Are We Finished with The Slap Now?
It's time to stop amplifying that assault, grab the key takeaway, and move on.
Can it be that our long national Rorschach test is finally over? I’m talking about The Slap, of course. Not those dreadful Supreme Court hearings.
Although Charles Blow used the term Rorschach first, that is the appropriate metaphor for what we’ve been through since the Oscars. There are as many takes on events like this as there are people with cell phones and TV sets.
What one sees depends upon what one looks for. But also on what they’ve experienced in their own lives. When everybody’s sharing their two cents on Twitter, Facebook, and Instagram, what you get is a cacophony. A modern-day Tower of Babel.
Nobody understands anybody else because everybody’s too busy shouting their own view.
Nobody’s right. Nobody’s wrong. But nobody learns anything either. There’s just a lot of…well, noise.
Approximately sixteen million viewers saw The Slap when it happened. Hundreds of millions more have seen it replayed on national TV and social media. They’ve seen a thousand memes and heard a thousand takes. And everyone sees something different.
Why, just yesterday a woman who read one of my recent pieces took me to task for not blaming Chris Rock more and for not pointing out that “words hurt just as much as physical violence.”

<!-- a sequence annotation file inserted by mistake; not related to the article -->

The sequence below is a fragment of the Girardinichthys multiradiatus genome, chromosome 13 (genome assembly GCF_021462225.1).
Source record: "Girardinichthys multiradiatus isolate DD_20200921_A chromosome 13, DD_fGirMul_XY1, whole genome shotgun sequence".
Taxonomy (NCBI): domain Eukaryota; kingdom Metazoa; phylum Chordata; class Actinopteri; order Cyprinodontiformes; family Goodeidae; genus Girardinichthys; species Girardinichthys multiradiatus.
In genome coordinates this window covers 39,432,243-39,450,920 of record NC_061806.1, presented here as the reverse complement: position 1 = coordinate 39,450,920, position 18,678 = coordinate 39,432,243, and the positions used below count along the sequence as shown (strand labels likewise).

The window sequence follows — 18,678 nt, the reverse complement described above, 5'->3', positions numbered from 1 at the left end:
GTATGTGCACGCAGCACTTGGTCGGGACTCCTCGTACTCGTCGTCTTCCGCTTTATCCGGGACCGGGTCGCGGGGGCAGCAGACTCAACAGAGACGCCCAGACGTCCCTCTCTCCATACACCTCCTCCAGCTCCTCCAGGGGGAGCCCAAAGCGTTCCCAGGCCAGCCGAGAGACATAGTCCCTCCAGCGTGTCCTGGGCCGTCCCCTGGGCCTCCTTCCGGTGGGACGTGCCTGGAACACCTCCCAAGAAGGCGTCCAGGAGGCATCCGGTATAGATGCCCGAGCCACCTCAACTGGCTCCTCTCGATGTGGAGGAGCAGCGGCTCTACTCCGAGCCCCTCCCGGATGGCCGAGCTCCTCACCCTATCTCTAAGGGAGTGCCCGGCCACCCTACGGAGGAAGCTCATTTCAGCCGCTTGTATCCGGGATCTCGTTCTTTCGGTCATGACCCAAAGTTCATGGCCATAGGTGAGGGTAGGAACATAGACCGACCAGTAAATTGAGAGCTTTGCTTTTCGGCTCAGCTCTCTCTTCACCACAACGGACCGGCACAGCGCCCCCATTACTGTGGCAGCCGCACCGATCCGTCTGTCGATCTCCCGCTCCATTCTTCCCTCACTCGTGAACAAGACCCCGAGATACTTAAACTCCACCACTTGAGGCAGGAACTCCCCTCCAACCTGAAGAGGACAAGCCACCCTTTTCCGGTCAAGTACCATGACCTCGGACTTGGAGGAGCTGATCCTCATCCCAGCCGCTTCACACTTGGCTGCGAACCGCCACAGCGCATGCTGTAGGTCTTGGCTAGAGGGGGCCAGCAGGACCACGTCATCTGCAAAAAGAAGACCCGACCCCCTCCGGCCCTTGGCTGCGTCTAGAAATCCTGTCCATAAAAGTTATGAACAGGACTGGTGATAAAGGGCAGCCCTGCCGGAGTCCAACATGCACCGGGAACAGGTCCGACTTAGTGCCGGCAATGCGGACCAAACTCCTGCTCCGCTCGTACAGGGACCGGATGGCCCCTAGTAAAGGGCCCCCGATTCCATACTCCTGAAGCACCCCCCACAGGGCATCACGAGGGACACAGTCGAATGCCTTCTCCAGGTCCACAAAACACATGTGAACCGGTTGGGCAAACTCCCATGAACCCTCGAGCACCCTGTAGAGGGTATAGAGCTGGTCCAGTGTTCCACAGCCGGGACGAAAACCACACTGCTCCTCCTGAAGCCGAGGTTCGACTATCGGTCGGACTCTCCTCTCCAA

I held back from reminding her that the people of Ukraine might disagree with her.
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Is it finally over?
But can it be that the Academy’s decision to ban Will Smith from the Oscars for the next 10 years will put an end to this obscenity once and for all?
Is everyone happy now that he can’t come to the party or walk down the red carpet — but could still get nominated for an Oscar during the ban?
Is it possible that TV networks will finally stop replaying the incident an average of three times per story not counting two to three closeups of Chris Rock’s face just after the larger man’s hand smacked down on it?
Will the conspiracy theorists claiming this was all a setup finally slither away and go back to watching Info Wars?
With The Slap behind us, will we return our gaze to the tender moment between Lady Gaga and a wheelchair-bound Liza Minelli?
The moment when someone younger and stronger lent a helping hand to someone who used to be just as young and strong and said, “I’ve got you.”
Will the networks now begin to show Lady Gaga and Liza Minelli an average of three times per story? Yeah, they will. They must. I’m sure of it.
What the future holds
Meanwhile, now that the 10-year-ban has been slapped upon the former rapper turned slapper, there are people at Apple+ TV who may find themselves breathing a bit easier now.
In the aftermath of The Slap, Apple+ TV is not as fortunate as Netflix, which put its Will Smith project Fast and Loose on the back burner before the Oscars. As for Smith’s other project, Sony’s Bad Boys 4—its future remains uncertain too. Smith reportedly hasn’t even seen the entire script yet.
Millions at stake
Before the Oscars, Apple+ TV had already sunk a reported $120 million into Emancipation, starring Will Smith as Peter.
It’s the story of a real-life runaway slave engaged in a perilous escape through the Louisiana swamp in his journey to join the Union army.
The real-life Peter of Emancipation is known for the picture of his heavily scarred, whip-welted back, which has become an iconic example of slavery’s inhumane cruelty.
Perhaps more than anyone else, the executives behind Emancipation had every reason to see The Slap put to rest as soon as possible.